This was apparently the year of the biography and memoir, because this memoir was another 2017 favorite. In this one, Rosaria Butterfield tells her personal journey of coming to the Christian faith. The short version is that it was not easy. In fact, it was marked by pain, grief, disappointment, and loss. Heavy losses. Loss of friends, career, home, respect, and much more. She describes her conversion as a train wreck in which she lost everything but the dog. But every page of this incredible account ensures the reader that it has been worth it. I’m so thankful for Rosaria and her gut-wrenching honesty. It challenges and edifies well.

How Harry Cast His Spell by John Granger

Since I’m still relatively new to the Harry Potter books, I’ve been eager to learn all I can about Harry’s world and study the fun and hidden meanings in J.K. Rowling’s series. Her imagination blew me away continually as I read the books for the first time almost two years ago, and this book by John Granger gives even more insight into just how brilliant she was in constructing Harry’s story. Granger is humorous, engaging, and has more Potter mania in his little finger than the biggest superfan the internet could find. He carefully analyzes the series’ place in the English literary tradition, the story’s roots in alchemy, the spiritual keys in each book, the deep symbolism, the meanings of names, and so much more. The details he has pulled out and made accessible through this book will make Potter fans marvel afresh at the timeless, universal nature of Harry’s adventure. I know it made me love the series that much more.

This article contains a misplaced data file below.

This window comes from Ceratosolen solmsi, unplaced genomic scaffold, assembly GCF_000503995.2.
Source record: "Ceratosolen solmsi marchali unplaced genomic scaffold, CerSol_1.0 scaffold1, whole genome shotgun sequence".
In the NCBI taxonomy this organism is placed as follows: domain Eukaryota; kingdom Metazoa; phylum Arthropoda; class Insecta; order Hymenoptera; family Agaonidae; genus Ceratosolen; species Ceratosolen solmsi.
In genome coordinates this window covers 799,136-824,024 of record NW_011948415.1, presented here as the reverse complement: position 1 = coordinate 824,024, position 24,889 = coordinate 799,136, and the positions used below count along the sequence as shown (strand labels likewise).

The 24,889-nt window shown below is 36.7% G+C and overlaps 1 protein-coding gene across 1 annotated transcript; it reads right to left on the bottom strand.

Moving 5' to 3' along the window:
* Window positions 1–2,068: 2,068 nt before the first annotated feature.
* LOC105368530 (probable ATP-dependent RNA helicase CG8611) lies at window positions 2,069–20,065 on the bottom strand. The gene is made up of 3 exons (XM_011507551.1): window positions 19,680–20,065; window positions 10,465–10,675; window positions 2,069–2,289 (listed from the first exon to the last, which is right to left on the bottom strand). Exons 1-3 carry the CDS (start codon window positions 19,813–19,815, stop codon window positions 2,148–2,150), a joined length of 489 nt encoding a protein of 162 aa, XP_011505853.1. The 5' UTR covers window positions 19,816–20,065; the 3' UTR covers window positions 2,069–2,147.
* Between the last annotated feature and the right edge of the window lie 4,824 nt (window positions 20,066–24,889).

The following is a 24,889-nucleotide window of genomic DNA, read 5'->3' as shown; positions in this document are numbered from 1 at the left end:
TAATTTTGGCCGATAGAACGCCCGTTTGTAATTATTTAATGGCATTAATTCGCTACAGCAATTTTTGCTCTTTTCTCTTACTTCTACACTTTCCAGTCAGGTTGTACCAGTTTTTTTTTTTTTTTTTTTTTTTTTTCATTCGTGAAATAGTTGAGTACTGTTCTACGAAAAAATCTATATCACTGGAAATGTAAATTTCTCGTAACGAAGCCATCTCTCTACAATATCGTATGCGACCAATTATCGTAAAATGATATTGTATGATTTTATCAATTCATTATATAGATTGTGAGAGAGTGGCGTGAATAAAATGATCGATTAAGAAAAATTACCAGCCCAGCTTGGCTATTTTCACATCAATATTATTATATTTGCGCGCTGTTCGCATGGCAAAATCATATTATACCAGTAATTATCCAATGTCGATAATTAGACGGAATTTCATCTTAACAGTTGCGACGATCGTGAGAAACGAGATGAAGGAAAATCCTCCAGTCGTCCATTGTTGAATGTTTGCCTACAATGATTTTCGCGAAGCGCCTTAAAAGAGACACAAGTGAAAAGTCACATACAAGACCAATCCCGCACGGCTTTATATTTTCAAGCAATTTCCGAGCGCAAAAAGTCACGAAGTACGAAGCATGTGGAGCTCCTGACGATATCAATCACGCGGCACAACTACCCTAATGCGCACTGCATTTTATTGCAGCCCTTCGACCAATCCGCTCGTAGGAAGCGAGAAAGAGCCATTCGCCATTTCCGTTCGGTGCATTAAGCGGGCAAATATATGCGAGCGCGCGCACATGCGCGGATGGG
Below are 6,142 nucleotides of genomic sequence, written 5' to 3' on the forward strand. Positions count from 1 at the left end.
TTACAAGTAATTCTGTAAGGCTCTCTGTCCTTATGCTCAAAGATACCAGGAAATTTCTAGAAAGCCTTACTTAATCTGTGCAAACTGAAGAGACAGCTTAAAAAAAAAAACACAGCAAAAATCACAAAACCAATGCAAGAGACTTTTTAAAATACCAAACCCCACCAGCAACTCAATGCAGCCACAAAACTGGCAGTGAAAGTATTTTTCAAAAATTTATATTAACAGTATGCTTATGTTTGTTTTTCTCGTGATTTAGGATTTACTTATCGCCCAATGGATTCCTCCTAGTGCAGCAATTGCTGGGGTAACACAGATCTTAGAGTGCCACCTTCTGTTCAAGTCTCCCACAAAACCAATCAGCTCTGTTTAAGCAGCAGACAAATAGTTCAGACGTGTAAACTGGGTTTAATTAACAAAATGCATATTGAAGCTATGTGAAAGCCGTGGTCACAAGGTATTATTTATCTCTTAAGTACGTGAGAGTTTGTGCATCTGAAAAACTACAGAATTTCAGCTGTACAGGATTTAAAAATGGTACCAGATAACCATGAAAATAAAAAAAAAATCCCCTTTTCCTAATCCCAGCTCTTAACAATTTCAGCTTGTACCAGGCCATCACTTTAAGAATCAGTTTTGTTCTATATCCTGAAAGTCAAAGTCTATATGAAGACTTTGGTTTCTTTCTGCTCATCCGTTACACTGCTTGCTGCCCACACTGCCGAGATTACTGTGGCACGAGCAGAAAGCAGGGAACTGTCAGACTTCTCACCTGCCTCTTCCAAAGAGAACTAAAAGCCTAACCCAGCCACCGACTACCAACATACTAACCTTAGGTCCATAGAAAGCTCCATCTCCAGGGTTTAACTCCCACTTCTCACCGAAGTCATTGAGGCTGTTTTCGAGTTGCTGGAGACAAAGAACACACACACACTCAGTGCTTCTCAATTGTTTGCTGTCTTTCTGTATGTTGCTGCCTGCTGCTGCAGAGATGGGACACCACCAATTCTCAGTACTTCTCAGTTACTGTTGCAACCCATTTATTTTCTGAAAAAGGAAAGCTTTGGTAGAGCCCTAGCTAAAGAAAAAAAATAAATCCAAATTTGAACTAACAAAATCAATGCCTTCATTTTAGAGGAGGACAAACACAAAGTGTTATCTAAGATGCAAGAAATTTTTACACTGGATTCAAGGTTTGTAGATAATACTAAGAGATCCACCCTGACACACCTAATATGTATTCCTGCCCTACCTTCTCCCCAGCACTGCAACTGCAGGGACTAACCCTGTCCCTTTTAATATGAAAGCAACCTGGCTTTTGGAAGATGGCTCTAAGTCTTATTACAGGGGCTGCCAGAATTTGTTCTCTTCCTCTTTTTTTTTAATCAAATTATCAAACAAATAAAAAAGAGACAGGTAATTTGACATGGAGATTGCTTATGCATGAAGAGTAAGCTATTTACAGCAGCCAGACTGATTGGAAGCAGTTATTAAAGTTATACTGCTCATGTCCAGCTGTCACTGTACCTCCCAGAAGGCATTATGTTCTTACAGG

The Black Moon by Winston Graham 
Yes, I’m still working through the Poldark series and I’ve now read up through book 7! However, book 5, The Black Moon, certainly won a special place in my heart. It has all the usual for Poldark – mining, feuds, politics, marriages, and more – but after the ringer of Warleggan, The Black Moon is a welcome respite for Ross and Demelza. They joke, laugh, tease, and raise their children happily together, and what a joy it is to watch. But it wouldn’t be Poldark without drama, and it’s found in the introduction of star-crossed lovers Drake Carne and Morwenna Chynoweth. These two, y’all. They’re my new favorites and their story is one of suspense, heartbreak, and the most enduring and pure love I’ve seen in a long time. Also notable to this volume is the prison break in France to free Dr. Dwight Enys. The order of events is changed a bit in the TV series, so if that’s your only exposure, please pick up the books! The rescue attempt and the subsequent homecoming occur toward the end of The Black Moon, and unlike the show, said homecoming is an extremely happy event. I read this one twice within 2017 and am working through rereading books 6 and 7 until season 4 airs later this year! Here’s to ever more Poldark, you guys. 

So, there are my 2017 favorites – what were yours? And what are you reading now? I’d love to hear what you’ve read in the last year and any recommendations you might have for me in 2018! Here’s the full list of 2017 titles I read and I can’t wait to hear all about your reading in the comments :)

My 2017 Reads:
When Breath Becomes Air by Paul Kalanithi
A Jane Austen Education by William Deresiewicz
Tuesdays at the Castle by Jessica Day George
The Ocean at the End of the Lane by Neil Gaiman
Stepping Out in Faith: Former Catholics Share Their Stories  edited by Mark Gilbert
The Freedom of Self-Forgetfulness by Timothy Keller
Mr. Penumbra's 24-Hour Bookstore by Robin Sloan
The Girl Who Drank the Moon by Kelly Barnhill
Brown Girl Dreaming by Jacqueline Woodson
The Black Moon by Winston Graham
The Four Swans by Winston Graham
The Secret Wife by Gill Paul